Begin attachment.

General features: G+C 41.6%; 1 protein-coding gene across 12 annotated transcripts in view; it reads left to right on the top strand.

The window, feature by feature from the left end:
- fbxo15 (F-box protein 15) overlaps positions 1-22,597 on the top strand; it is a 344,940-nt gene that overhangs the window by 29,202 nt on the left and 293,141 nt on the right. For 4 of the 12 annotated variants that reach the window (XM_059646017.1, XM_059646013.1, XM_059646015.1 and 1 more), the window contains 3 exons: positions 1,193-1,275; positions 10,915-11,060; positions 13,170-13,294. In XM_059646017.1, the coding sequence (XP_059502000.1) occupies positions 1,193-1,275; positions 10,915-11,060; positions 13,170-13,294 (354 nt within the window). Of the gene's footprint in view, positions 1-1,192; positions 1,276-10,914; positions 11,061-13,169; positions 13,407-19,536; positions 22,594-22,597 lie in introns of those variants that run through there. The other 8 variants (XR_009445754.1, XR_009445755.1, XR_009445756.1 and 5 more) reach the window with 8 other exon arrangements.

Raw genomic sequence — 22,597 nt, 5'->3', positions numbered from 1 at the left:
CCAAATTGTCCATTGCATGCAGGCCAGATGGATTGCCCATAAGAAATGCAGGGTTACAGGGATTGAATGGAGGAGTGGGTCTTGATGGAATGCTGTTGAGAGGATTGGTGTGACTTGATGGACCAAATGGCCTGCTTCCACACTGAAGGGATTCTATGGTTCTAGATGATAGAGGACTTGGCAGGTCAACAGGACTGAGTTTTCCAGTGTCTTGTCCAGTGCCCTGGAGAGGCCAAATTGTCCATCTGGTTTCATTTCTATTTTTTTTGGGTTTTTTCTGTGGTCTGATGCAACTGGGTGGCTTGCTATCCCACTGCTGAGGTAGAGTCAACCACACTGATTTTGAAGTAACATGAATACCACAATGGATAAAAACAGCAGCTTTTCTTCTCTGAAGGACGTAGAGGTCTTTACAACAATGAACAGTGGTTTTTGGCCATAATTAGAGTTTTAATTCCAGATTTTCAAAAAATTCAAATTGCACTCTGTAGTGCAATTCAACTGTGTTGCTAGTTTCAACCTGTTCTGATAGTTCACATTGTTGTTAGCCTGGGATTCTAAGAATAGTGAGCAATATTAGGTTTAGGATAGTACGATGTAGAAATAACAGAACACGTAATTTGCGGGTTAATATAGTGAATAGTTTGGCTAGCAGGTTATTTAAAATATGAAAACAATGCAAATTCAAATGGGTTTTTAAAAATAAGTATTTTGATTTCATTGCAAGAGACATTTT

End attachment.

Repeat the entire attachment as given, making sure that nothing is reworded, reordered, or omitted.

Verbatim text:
General features: G+C 41.6%; 1 protein-coding gene across 12 annotated transcripts in view; it reads left to right on the top strand.

The window, feature by feature from the left end:
- fbxo15 (F-box protein 15) overlaps positions 1-22,597 on the top strand; it is a 344,940-nt gene that overhangs the window by 29,202 nt on the left and 293,141 nt on the right. For 4 of the 12 annotated variants that reach the window (XM_059646017.1, XM_059646013.1, XM_059646015.1 and 1 more), the window contains 3 exons: positions 1,193-1,275; positions 10,915-11,060; positions 13,170-13,294. In XM_059646017.1, the coding sequence (XP_059502000.1) occupies positions 1,193-1,275; positions 10,915-11,060; positions 13,170-13,294 (354 nt within the window). Of the gene's footprint in view, positions 1-1,192; positions 1,276-10,914; positions 11,061-13,169; positions 13,407-19,536; positions 22,594-22,597 lie in introns of those variants that run through there. The other 8 variants (XR_009445754.1, XR_009445755.1, XR_009445756.1 and 5 more) reach the window with 8 other exon arrangements.

Raw genomic sequence — 22,597 nt, 5'->3', positions numbered from 1 at the left:
CCAAATTGTCCATTGCATGCAGGCCAGATGGATTGCCCATAAGAAATGCAGGGTTACAGGGATTGAATGGAGGAGTGGGTCTTGATGGAATGCTGTTGAGAGGATTGGTGTGACTTGATGGACCAAATGGCCTGCTTCCACACTGAAGGGATTCTATGGTTCTAGATGATAGAGGACTTGGCAGGTCAACAGGACTGAGTTTTCCAGTGTCTTGTCCAGTGCCCTGGAGAGGCCAAATTGTCCATCTGGTTTCATTTCTATTTTTTTTGGGTTTTTTCTGTGGTCTGATGCAACTGGGTGGCTTGCTATCCCACTGCTGAGGTAGAGTCAACCACACTGATTTTGAAGTAACATGAATACCACAATGGATAAAAACAGCAGCTTTTCTTCTCTGAAGGACGTAGAGGTCTTTACAACAATGAACAGTGGTTTTTGGCCATAATTAGAGTTTTAATTCCAGATTTTCAAAAAATTCAAATTGCACTCTGTAGTGCAATTCAACTGTGTTGCTAGTTTCAACCTGTTCTGATAGTTCACATTGTTGTTAGCCTGGGATTCTAAGAATAGTGAGCAATATTAGGTTTAGGATAGTACGATGTAGAAATAACAGAACACGTAATTTGCGGGTTAATATAGTGAATAGTTTGGCTAGCAGGTTATTTAAAATATGAAAACAATGCAAATTCAAATGGGTTTTTAAAAATAAGTATTTTGATTTCATTGCAAGAGACATTTT